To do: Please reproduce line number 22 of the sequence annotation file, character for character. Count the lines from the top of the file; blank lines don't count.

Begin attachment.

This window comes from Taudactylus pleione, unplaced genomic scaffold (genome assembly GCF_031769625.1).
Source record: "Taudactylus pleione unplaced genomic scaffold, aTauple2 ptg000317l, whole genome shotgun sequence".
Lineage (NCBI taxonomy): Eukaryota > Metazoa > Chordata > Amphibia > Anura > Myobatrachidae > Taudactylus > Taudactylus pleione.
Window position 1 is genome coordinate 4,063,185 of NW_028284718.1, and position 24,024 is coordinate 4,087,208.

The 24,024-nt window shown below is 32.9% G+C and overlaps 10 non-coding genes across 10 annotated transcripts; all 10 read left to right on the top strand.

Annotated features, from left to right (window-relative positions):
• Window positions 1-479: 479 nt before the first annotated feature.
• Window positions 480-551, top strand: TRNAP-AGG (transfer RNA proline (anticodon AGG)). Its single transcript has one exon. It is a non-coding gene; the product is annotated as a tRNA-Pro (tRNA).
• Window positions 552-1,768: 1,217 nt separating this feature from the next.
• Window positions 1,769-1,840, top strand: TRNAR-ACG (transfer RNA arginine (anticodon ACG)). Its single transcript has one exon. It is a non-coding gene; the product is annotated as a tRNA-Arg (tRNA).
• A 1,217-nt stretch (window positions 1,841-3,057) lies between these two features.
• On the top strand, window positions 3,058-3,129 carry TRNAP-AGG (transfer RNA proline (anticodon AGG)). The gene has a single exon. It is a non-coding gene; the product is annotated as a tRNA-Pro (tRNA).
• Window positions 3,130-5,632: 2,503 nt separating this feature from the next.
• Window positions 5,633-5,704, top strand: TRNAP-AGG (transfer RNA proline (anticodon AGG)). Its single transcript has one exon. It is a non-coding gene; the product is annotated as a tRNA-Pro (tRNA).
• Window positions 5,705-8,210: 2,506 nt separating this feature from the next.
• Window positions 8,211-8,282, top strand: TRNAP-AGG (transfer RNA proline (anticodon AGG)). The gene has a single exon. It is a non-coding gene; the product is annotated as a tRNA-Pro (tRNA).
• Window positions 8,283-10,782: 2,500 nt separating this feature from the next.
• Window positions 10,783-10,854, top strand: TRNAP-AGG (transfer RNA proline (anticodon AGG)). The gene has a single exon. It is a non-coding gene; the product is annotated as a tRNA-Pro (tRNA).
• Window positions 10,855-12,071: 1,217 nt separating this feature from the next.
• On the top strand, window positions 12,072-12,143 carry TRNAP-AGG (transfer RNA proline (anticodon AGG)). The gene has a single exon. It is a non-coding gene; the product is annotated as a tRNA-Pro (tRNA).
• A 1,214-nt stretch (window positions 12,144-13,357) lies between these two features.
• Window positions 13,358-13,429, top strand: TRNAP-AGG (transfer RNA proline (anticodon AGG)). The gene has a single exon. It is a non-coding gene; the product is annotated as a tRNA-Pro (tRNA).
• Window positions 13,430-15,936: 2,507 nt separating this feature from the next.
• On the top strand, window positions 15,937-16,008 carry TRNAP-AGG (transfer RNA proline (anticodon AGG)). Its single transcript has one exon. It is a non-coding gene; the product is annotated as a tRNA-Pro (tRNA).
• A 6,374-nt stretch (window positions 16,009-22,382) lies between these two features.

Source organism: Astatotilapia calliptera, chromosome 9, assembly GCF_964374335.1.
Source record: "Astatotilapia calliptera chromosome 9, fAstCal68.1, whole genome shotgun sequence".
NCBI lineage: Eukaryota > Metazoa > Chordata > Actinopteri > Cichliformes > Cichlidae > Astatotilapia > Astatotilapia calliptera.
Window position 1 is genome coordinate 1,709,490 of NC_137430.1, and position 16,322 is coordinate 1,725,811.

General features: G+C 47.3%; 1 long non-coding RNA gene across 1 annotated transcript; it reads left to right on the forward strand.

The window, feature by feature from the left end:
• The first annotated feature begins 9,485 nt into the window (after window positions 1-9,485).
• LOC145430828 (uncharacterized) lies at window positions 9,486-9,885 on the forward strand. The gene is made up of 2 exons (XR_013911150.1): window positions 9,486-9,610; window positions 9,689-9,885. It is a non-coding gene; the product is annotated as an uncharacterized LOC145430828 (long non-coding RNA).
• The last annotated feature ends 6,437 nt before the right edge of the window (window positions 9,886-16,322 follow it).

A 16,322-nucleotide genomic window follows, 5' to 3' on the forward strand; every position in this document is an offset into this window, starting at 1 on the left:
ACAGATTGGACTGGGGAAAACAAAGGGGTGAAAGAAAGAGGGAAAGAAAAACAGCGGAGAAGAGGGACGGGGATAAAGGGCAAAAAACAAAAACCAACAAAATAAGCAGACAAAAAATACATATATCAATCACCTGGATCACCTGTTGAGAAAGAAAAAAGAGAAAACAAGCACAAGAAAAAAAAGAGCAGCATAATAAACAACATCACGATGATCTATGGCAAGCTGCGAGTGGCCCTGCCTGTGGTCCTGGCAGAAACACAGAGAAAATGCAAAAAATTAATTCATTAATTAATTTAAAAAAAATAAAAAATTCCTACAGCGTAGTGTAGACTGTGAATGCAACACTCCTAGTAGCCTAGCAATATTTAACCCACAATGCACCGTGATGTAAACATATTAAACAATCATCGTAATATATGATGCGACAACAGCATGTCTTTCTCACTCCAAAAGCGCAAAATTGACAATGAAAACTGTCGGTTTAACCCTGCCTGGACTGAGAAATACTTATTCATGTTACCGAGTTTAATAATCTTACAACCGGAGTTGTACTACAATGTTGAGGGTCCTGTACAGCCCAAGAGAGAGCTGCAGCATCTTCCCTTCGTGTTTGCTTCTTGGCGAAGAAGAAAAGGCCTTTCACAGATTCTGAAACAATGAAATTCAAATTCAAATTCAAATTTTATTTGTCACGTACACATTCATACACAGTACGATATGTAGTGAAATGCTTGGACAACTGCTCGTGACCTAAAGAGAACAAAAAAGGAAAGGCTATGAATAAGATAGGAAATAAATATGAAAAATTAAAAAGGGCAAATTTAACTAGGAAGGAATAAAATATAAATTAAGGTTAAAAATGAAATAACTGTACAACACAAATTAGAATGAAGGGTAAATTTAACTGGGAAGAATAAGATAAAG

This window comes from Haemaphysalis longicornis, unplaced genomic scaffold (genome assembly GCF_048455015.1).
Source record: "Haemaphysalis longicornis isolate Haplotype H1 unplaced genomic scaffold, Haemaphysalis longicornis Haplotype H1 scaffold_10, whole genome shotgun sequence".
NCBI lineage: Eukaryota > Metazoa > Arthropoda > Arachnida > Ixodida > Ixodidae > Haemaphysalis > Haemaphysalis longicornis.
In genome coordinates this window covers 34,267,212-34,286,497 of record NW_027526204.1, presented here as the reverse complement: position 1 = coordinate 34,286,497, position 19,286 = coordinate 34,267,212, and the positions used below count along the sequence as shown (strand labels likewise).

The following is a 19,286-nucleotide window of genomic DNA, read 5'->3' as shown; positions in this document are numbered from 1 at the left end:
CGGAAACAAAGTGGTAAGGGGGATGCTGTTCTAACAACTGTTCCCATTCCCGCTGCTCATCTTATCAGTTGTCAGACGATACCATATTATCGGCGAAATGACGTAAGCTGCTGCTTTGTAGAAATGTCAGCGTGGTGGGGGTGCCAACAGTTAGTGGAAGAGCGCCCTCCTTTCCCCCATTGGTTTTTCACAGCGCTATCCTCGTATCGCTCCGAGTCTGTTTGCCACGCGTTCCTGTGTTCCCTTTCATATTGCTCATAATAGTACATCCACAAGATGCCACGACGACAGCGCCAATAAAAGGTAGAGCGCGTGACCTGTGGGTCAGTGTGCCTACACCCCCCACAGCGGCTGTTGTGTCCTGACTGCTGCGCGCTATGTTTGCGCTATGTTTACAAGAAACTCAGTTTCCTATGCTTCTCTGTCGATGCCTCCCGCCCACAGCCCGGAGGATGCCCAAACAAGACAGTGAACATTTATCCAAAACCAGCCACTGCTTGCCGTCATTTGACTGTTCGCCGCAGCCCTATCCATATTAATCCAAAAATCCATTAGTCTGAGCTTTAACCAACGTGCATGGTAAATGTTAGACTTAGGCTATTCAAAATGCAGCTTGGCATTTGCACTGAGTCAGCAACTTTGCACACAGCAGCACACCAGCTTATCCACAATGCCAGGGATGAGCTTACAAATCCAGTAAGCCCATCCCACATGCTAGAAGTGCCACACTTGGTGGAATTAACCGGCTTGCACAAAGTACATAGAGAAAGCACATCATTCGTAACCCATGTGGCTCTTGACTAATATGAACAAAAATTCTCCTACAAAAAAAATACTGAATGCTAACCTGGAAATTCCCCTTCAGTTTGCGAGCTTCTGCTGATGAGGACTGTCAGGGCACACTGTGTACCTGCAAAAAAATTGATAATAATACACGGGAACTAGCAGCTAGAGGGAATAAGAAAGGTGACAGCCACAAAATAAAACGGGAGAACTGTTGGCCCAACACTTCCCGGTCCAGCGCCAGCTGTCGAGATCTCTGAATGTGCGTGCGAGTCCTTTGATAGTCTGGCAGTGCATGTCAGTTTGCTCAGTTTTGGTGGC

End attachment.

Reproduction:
• Window positions 13,358-13,429, top strand: TRNAP-AGG (transfer RNA proline (anticodon AGG)). The gene has a single exon. It is a non-coding gene; the product is annotated as a tRNA-Pro (tRNA).